Wolfsbane, also known as Monkshood because of the shape of its flowers, is the common name for the perennial shrub Aconitum. A native of Europe and North America, it’s a herbaceous plant with a tall stem, often with blue flowers.
I planted a batch of Aconite seeds as part of my research into werewolves. Continue reading
I’m doing a lot of research into werewolf legends and lore right now, as part of writing my Lycanthropic series of werewolf books. It’s a fascinating topic.
My kids think it’s some kind of problem.
They snigger at me openly, talking about “Dad’s werewolf phase.” Like it’s some sort of mid-life crisis and not a smart career move. Continue reading
It was my 50th birthday in January, but I had to wait until yesterday to receive my birthday present. For my 30th birthday I took a trip in a hot air balloon; for my 40th I flew a helicopter; for my 50th, my wife Margarita took me to London, where we dined in Sky Garden, London’s third highest restaurant.
Apologies for the image quality – these photos were taken with a camera phone. Continue reading
Posted in Life
It’s snowing today, and it was snowing fifty years ago too. I know that, because fifty years ago I was born. (Actually my birthday was January 19, but I’ve been too busy to blog – sorry!) Continue reading
The first day of 2018 will be marked by a full moon, but not just any full moon. It’s a supermoon, meaning that the moon will be at its closest to the Earth, and will appear larger and brighter than normal. It’s also a wolf moon, the name given to the first moon in January.
Coincidentally, the day of the supermoon also marks the publication of my new werewolf novel, Wolf Blood (available from Amazon). Continue reading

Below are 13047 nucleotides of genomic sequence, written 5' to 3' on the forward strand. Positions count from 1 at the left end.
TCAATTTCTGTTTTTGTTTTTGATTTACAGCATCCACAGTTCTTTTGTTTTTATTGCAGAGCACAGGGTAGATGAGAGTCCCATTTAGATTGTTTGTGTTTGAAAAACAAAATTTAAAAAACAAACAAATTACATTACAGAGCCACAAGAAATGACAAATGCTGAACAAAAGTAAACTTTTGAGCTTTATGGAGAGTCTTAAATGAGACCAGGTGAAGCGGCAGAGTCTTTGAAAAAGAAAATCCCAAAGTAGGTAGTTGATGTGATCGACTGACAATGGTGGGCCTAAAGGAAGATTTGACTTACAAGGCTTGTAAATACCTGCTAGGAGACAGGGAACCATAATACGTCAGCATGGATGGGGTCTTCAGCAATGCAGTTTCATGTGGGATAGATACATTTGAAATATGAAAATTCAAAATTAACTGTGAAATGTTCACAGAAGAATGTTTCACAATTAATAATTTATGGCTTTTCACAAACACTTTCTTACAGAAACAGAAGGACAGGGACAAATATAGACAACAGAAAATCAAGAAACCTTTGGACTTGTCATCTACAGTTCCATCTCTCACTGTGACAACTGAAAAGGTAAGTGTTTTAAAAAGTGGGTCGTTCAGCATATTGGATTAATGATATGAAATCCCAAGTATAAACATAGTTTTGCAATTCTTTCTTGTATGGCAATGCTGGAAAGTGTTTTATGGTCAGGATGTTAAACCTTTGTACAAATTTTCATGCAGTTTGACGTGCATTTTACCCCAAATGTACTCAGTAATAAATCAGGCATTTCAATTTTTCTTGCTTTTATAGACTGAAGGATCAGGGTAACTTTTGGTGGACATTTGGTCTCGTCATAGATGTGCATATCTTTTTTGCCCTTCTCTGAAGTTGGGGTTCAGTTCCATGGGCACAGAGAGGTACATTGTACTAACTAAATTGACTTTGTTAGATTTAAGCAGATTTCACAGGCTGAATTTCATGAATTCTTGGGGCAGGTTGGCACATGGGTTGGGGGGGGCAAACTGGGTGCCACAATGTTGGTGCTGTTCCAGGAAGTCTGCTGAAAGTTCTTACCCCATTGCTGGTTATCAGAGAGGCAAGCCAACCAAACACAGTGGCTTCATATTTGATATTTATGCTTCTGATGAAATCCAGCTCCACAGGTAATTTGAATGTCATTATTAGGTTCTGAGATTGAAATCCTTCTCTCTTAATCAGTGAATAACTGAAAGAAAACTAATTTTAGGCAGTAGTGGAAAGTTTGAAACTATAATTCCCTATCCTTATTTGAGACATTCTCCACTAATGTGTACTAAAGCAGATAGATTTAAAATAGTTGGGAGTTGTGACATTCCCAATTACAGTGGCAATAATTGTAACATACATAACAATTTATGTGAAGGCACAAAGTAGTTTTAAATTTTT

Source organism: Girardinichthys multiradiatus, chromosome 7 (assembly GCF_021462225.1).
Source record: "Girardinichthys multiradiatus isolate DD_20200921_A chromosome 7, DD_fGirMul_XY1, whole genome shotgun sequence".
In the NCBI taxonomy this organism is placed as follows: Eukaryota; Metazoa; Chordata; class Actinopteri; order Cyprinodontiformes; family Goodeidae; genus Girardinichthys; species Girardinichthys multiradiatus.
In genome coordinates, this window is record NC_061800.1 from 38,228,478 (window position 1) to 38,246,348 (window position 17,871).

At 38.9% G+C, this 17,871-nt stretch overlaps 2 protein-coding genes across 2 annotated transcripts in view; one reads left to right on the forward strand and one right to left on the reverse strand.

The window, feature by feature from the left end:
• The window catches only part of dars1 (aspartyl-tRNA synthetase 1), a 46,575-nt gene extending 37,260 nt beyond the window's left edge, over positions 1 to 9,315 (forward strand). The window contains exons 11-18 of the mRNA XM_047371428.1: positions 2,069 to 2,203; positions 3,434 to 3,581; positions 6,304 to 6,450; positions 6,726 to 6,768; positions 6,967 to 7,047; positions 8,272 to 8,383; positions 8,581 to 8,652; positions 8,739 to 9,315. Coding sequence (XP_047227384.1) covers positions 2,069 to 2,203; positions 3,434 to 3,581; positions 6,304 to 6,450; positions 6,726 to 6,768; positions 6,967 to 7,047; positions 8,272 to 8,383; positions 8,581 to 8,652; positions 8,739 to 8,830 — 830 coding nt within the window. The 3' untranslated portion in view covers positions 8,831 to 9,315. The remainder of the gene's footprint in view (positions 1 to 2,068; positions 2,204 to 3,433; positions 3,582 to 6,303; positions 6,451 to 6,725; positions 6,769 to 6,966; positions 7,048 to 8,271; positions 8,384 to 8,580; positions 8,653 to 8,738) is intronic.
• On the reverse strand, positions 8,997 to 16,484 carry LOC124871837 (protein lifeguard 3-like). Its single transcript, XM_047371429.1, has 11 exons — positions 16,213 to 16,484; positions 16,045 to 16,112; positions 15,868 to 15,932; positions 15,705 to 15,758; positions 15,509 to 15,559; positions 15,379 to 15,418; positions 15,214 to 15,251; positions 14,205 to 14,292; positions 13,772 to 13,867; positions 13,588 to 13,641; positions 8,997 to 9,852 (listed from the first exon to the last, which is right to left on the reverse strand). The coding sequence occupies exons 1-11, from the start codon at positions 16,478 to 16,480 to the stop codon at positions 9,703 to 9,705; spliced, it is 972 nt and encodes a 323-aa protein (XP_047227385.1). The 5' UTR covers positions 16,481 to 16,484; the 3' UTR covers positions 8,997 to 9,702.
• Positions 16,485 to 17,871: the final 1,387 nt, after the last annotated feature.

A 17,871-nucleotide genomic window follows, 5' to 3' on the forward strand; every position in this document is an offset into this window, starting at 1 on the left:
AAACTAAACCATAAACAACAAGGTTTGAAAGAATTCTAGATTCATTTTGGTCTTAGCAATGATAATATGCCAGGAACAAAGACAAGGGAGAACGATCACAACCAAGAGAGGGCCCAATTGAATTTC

The preparations are all done.
We’ve sent the cards, just in time to catch the last posting dates. An online grocery delivery is scheduled for 23 December. Christmas gifts are on their way or already delivered, courtesy of Amazon.
The tree went up yesterday. Carols have been sung. We’re streaming Mariah Carey on YouTube.
We had snow last week, and the lonely stump of a snowman still lingers in our garden.
Love Actually and the The Lego Movie are lined up for Christmas TV viewing.
So, go Christmas!
And may I take this opportunity to wish you all the best this Christmas and for the New Year!
Posted in Life
I’ve never thought of myself as a confident person. Yet sometimes people ask me where I get my confidence from, so I must be projecting the illusion of confidence at some level.
I don’t feel confident right now. I feel vulnerable. Continue reading
June is my favourite month. Spring has drifted quietly into Summer, and the days are nearly at their longest. The weather can only continue to get better, and there’s everything still to look forward to.
Some days may bring storms, but at this time of year it’s much easier to remember that on the whole, life is good.
The world my children inhabit looks superficially like the world I grew up in during the 1970s. The house they live in, the clothes they wear and the food they eat – none of these would be very strange to the kids of a generation ago (although even here there are notable differences.) But the way they spend their time is completely different to anything I dreamed of doing.
Posted in Life, Politics, Technology
Tagged Computers, Creativity, Economic growth, Economics, Equality, Free trade, Industrial Revolution, Internet, Money, Politics, Poverty, Prediction, Technology, Wealth, Work
We all know that salt in our diet contributes to stroke and coronary artery disease. What I didn’t realize until very recently was just how important it is. But a BBC Radio 4 interview with Graham MacGregor yesterday quickly fixed my misunderstanding. Continue reading